Midge bites don’t transmit diseases, but they are often itchy and painful, and they can swell up to quite an alarming size. Midges travel in swarms, and you’ll find them on damp and cloudy summer days or evenings. They tend to be found near marshes and tidal flats, and just like mosquitoes, they are fond of the conditions at dawn and dusk. Midge bites are generally small itchy lumps, but if you’re allergic to insect bites you may develop fluid-filled blisters surrounding the bite. You can usually see a small hole within the lump. Avoid midge bites by
- Using an insect repellent and covering your skin at dawn and dusk
- Wear light coloured clothing as dark colours attract them
- Always wear insect repellent if you are doing physical activity such as hiking, as midges can detect the carbon dioxide in your breath from 200 metres away
Stable flies look a lot like the common housefly, so it’s easy to get them confused. However, the stable fly will suck blood from humans and other mammals. You’ll typically find them around livestock and equine stables, as the name suggests. You’ll also find them near the seaside, and outdoor dog kennels. Stable flies tend to bite the ankles and lower legs, and can be very persistent. Their bites are super painful and sometimes feel like a needle. To avoid being bitten by stable flies
- Use a good quality summer insect repellent to ward them off
- If you work with livestock or horses, make sure you keep wet straw and manure to a minimum as these are the ideal breeding conditions for the stable fly
Horse flies are rather large, and also hairy. They like warm sunny days, and their bite is very painful as they cut the skin rather than piercing it. This means their bites take longer to heal than other insect bites and can easily become infected. They’re usually found around streams, marshes and woodland, and they’re very persistent, often chasing their targets. To avoid being bitten by them you should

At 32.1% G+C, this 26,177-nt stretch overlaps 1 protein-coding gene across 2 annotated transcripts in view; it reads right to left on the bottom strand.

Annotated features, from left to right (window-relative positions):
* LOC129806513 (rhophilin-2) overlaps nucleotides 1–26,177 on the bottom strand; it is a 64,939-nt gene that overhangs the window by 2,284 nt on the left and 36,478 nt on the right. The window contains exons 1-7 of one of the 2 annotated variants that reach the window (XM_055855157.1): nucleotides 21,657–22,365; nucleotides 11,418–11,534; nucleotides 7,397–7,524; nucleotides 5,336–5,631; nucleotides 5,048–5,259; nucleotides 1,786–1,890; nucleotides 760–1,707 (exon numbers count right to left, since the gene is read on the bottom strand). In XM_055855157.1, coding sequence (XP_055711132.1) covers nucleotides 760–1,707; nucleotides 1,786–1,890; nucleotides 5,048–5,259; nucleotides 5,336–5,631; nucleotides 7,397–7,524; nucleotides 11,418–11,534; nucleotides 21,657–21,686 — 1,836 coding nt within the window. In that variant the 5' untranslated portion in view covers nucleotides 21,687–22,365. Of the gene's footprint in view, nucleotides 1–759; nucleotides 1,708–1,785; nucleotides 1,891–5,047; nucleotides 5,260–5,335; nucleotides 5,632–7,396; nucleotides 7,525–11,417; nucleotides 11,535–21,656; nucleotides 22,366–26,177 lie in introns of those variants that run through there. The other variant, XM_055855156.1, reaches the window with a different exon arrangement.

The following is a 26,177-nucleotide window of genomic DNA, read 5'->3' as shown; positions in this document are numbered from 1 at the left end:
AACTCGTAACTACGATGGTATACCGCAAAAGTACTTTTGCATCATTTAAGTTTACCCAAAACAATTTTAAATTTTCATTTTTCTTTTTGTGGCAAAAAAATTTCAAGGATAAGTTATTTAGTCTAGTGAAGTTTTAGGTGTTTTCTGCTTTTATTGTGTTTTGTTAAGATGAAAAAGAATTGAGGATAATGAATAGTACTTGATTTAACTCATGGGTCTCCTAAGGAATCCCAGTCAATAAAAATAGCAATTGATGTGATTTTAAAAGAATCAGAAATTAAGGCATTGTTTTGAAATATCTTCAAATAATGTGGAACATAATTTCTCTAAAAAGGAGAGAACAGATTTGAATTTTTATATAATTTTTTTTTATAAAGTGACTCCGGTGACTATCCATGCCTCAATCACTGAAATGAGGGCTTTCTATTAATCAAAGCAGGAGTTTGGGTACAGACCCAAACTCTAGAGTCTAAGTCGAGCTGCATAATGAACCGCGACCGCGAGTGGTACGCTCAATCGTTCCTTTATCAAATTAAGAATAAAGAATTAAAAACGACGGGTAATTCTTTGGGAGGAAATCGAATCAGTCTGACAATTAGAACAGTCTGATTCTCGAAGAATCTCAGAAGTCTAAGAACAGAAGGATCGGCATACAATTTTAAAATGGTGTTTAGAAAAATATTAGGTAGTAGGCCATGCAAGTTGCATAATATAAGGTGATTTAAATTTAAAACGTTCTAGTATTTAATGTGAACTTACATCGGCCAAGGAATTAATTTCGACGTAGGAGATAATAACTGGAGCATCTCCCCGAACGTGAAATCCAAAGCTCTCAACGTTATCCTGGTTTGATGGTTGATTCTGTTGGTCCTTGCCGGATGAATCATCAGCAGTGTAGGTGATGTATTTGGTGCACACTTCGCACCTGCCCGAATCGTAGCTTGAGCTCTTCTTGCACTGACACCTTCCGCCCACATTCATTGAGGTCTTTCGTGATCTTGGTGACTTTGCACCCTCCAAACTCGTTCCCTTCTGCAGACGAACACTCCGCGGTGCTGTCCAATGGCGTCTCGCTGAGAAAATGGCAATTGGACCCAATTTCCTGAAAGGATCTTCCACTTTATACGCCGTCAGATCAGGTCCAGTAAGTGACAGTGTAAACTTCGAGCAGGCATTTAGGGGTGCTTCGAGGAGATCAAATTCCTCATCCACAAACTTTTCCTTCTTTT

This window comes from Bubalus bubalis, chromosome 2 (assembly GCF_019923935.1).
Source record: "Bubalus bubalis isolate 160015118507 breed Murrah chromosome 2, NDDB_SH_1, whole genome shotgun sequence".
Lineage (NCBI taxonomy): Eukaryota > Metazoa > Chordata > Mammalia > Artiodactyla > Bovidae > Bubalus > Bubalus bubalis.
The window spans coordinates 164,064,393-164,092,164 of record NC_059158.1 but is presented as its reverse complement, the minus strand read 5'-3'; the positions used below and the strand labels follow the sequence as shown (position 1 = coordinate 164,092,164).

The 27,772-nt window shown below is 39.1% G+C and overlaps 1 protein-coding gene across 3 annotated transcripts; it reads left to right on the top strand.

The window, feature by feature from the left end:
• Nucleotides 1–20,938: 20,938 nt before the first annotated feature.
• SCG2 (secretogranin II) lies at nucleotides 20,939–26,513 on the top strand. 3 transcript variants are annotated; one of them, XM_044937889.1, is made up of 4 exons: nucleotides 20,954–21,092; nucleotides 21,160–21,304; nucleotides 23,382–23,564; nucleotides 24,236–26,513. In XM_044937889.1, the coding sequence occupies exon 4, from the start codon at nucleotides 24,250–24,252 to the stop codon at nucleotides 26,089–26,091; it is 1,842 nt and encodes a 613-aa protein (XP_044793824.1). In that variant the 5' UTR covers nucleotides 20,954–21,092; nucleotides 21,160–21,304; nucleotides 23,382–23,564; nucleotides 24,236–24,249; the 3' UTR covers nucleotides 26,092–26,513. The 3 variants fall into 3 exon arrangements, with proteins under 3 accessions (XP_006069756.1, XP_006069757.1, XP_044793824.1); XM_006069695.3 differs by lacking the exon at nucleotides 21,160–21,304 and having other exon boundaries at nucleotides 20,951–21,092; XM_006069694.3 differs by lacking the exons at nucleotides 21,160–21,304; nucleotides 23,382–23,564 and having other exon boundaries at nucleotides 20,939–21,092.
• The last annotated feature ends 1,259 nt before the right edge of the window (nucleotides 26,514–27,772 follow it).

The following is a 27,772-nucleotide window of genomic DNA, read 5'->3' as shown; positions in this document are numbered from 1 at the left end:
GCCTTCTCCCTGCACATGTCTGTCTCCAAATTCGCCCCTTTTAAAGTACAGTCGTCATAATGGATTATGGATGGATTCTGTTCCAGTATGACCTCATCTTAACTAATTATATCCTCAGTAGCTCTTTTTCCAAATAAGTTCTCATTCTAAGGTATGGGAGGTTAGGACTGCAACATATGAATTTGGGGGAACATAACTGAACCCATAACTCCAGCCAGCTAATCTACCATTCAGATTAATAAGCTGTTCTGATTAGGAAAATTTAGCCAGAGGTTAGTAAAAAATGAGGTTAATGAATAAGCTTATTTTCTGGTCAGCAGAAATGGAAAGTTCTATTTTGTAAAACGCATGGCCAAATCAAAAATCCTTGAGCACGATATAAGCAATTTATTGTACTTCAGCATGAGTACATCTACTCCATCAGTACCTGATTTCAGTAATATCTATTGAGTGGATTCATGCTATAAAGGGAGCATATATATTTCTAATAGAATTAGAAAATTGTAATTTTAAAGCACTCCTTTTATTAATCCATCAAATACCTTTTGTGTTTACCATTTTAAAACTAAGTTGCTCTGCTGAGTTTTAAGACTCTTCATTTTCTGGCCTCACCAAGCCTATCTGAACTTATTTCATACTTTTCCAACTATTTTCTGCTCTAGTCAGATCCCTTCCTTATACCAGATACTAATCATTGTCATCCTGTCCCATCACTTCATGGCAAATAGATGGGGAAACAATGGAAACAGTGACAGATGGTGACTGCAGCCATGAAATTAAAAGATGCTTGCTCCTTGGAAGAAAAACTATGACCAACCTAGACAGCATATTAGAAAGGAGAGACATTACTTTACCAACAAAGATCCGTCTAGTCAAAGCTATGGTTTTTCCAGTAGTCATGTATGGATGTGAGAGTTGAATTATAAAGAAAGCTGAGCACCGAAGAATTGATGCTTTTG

- Cover up well. Horse flies can actually bite through thin clothing such as leggings.
- Buy and use a good insect repellent
Black flies belong to a large family, with about 34 species in Britain but over 1800 worldwide. They’re very small, at only between 2-6mm long, and they feed on the blood of mammals and birds. Black flies tend to bite in the daytime, and they prefer thinner areas of skin such as the nape of the neck, ears, and ankles. You’ll find most bites on the head, neck, and back. Their bites also use the cutting technique, which means they can be sore even though they’re relatively shallow. You may not initially feel the bite as their saliva contains an anticoagulant which partially numbs the area, but itching and inflammation can appear and the bite can swell up and be uncomfortable for a few weeks. Avoid black fly bites by
- Avoiding areas they inhabit such as mixed birch and juniper woodlands, pine forests, moorlands and pastures
- Avoid peak feeding times
- Wear light-coloured heavy clothing with long sleeves and long trousers
- Wear hats
- Use a good insect repellent
Visit our shop here at Alfresco for our range of natural insect repellents so that you can avoid being bitten. Our range of perfumes and moisturisers will leave you smelling fantastic while protecting you from the various critters in this guide!